- As you model, talk about your process. This is especially important for the character traits you want to encourage in them. For example with flexibility: “This is really frustrating that the rain wrecked our picnic plans. But I’m going to be flexible, take some deep breaths, and write a list of three fun things we could do instead.”
Jesus modeled a lot! From Luke 4:14 to the sending out of the 72 disciples in Luke 10, Jesus teaches, heals, raises the dead, casts out demons, and does miracles of nature. During this time, His apostles and the larger group of disciples watched, and sometimes assisted (Luke 9:13-17).
Ask yourself: What is my plan to model a particular trait or skill, and even draw my child’s attention to my modeling? “I’m working on stepping back and taking a breath when I get upset. That was really helpful this time and I’m glad I remembered to do that!”
Consider a mentor or coach that had a very positive impact in your life. How did they help you learn values and skills that were difficult for you?
My guess is you practiced. A lot. It’s vital to thoughtfully build skills outside the stress of the moment. These skills can then transfer to pressure situations. Just like our own development, this consistent practice helps kids’ brains make new pathways for helpful values and skills as they learn.
- Role-play a trait or /skill. For example, if you are trying to teach gracious losing, have the child practice/pretend losing a game and blow up (you can even make it a little silly pretend tantrum!). Then repeat but have them pretend to lose a game and respond graciously. Discuss how each version makes your child feel and affirm their success.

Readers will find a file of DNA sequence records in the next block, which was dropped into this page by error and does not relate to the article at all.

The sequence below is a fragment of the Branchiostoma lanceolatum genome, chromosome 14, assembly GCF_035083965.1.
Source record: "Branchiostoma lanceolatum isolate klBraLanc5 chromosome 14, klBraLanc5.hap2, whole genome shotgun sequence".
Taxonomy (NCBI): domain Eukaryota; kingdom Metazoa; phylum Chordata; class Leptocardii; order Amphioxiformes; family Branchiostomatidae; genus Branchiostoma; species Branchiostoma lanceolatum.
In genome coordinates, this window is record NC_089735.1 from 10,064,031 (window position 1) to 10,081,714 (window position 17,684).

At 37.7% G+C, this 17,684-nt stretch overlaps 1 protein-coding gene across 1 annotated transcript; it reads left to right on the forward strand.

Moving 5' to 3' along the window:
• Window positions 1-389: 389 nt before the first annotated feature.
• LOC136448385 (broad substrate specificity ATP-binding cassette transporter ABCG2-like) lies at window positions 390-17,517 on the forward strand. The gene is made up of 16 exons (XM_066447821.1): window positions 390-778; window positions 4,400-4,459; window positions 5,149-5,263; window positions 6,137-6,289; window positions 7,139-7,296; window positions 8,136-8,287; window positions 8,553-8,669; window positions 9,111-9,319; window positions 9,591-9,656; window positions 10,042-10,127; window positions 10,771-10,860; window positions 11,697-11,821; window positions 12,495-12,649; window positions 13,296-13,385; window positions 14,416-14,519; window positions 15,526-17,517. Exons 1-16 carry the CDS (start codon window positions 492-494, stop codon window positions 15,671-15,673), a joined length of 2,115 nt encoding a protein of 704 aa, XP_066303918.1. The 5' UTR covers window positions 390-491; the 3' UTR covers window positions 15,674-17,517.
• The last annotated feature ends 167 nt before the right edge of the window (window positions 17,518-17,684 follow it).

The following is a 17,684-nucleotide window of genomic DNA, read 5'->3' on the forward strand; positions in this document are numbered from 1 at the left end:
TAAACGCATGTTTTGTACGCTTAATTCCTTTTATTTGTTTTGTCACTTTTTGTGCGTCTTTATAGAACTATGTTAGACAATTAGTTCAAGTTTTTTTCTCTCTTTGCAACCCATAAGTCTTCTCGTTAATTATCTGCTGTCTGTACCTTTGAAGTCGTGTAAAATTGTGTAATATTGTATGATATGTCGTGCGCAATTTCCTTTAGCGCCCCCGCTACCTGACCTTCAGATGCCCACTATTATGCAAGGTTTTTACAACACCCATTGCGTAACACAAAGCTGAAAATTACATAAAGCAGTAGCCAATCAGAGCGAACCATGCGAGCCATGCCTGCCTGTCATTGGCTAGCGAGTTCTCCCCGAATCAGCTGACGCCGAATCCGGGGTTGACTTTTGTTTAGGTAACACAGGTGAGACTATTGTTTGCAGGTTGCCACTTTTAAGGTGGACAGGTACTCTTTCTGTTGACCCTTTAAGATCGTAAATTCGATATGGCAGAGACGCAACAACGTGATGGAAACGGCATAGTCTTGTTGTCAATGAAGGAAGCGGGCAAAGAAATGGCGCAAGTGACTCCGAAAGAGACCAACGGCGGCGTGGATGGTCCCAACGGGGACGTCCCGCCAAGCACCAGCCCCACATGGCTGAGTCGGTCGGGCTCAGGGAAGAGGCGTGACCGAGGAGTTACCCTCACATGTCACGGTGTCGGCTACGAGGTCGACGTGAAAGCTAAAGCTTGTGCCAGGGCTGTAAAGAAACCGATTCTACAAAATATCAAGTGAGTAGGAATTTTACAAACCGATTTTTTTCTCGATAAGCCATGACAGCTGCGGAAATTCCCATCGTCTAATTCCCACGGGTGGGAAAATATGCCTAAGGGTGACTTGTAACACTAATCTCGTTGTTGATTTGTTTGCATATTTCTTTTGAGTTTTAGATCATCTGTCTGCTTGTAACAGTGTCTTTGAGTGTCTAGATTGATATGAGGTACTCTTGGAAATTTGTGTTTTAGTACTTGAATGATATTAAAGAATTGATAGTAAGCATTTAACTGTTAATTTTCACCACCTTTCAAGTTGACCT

- Make sure the task is a “just right challenge” for your child. This means that the task is a challenge but they have a good shot at succeeding.
- Work with kids at first, making practicing these skills fun, even silly, sometimes.
- Provide visual cues as needed to help guide their process. Some examples might be a picture schedule of morning routine, photos of calming choices, a poster of the steps to conflict resolution.
- Offer “do-overs” in a light-hearted way when kids struggle. Make sure you have modeled this often before you ever invite your child to do them!! And if they are upset, wait until they’ve calmed down. This gives them a second chance to practice a wise response.
Jesus had his disciples minister with him extensively (John 6:1-13), and then when He sent them out he gave very clear instructions about how to do exactly what He was asking. It was a just-right-challenge of teaching in homes …not taking on the Pharisees in the synagogues! But He warned them it still would not always be easy. (Luke 10:4-11) He also offered a grand “do-over” after Peter denied Christ three times. (John 21:15-19)